The VTI National Transport Library Catalogue

Alternative transportation revenue sources Lowell, Clary et al

By: Lowell, ClaryPublication details: Transportation Research Board, 2001; Conference proceedings 24, Description: nr 24, s. 137-44Subject(s): USA | Conference | Tax | Alternative | Road pricing | Vehicle mile | Weight | Vehicle ownership | Emission | Fuel | 02Bibl.nr: VTI P9000:24Location: Abstract: As the supply of petroleum-based fuel declines over the next 20 to 30 years, increasing the negative effect on revenue collections resulting from petroleum-based fuel taxes, alternative sources of revenues to maintain and improve transportation infrastructure will become necessary. In this resource paper, brief summaries are given of alternative sources of transportation revenues that could be phased in over a period of time to replace revenues lost as the current method of tax revenues based on motor and diesel fuel decline or become obsolete. The fees are identified either as vehicle-related or as non-vehicle-related revenue sources. The vehicle-related revenue sources include tolls, value pricing, licensing, vehicle miles of travel fees, weight-distance fees, vehicle and parts sales fees, vehicle property fees, alternative-fuel taxes, vehicle use fees, emission fees, and carbon or Btu taxes or ad valorem taxes on fuels and value-added fees on vehicles and vehicle parts. The non-vehicle-related revenue sources include leasing of airspace and right-of-way, public-private partnerships, private transporttion facilities and privatization of rest area and road brandning.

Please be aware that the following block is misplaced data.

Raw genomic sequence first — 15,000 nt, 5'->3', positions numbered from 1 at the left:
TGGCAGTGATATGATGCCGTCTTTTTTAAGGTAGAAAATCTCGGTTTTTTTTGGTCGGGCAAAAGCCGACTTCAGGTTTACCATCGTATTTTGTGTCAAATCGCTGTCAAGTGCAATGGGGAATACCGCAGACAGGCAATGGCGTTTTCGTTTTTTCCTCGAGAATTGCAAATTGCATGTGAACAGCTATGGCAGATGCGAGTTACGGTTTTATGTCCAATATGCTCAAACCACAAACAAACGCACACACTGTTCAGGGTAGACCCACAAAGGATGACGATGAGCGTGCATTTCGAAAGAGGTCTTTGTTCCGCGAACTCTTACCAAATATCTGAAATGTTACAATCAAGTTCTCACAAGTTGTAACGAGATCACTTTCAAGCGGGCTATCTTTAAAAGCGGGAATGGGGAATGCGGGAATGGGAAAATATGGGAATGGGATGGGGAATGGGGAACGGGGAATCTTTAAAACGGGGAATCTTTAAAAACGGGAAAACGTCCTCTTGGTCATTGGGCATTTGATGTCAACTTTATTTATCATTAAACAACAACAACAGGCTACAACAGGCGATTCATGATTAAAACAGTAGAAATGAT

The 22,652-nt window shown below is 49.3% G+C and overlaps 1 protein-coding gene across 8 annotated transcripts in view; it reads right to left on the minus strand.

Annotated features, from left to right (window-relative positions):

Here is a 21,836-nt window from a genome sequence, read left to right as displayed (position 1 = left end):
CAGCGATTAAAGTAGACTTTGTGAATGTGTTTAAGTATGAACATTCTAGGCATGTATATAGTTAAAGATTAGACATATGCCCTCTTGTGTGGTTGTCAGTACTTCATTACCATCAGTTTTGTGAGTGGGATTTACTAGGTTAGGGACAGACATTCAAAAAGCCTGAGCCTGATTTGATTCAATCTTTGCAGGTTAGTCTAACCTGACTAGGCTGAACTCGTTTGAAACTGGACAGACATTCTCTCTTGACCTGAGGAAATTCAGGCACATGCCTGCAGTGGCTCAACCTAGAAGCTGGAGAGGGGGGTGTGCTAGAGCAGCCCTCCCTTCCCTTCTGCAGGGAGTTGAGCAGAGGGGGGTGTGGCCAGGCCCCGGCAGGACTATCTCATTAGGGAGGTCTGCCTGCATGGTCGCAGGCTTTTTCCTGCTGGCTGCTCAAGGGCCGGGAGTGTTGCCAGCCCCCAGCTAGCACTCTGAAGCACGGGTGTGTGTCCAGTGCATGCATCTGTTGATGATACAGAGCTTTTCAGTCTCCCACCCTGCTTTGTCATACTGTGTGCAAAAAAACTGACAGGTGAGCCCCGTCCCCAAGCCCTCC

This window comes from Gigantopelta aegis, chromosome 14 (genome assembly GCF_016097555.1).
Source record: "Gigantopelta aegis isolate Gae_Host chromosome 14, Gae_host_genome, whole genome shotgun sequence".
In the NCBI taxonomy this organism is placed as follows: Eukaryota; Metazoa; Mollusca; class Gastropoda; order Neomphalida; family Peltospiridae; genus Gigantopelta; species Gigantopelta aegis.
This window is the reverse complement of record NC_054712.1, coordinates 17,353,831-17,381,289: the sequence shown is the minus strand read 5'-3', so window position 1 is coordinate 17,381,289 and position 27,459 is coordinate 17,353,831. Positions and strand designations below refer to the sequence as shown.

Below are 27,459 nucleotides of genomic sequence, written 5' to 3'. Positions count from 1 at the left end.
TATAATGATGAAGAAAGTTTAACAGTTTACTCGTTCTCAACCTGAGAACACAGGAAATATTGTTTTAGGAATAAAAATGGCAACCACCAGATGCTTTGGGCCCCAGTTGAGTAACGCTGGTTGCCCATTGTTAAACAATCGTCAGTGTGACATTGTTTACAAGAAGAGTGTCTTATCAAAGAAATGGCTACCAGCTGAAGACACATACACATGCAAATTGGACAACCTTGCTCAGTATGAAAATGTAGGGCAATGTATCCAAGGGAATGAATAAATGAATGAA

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As the supply of petroleum-based fuel declines over the next 20 to 30 years, increasing the negative effect on revenue collections resulting from petroleum-based fuel taxes, alternative sources of revenues to maintain and improve transportation infrastructure will become necessary. In this resource paper, brief summaries are given of alternative sources of transportation revenues that could be phased in over a period of time to replace revenues lost as the current method of tax revenues based on motor and diesel fuel decline or become obsolete. The fees are identified either as vehicle-related or as non-vehicle-related revenue sources. The vehicle-related revenue sources include tolls, value pricing, licensing, vehicle miles of travel fees, weight-distance fees, vehicle and parts sales fees, vehicle property fees, alternative-fuel taxes, vehicle use fees, emission fees, and carbon or Btu taxes or ad valorem taxes on fuels and value-added fees on vehicles and vehicle parts. The non-vehicle-related revenue sources include leasing of airspace and right-of-way, public-private partnerships, private transporttion facilities and privatization of rest area and road brandning.

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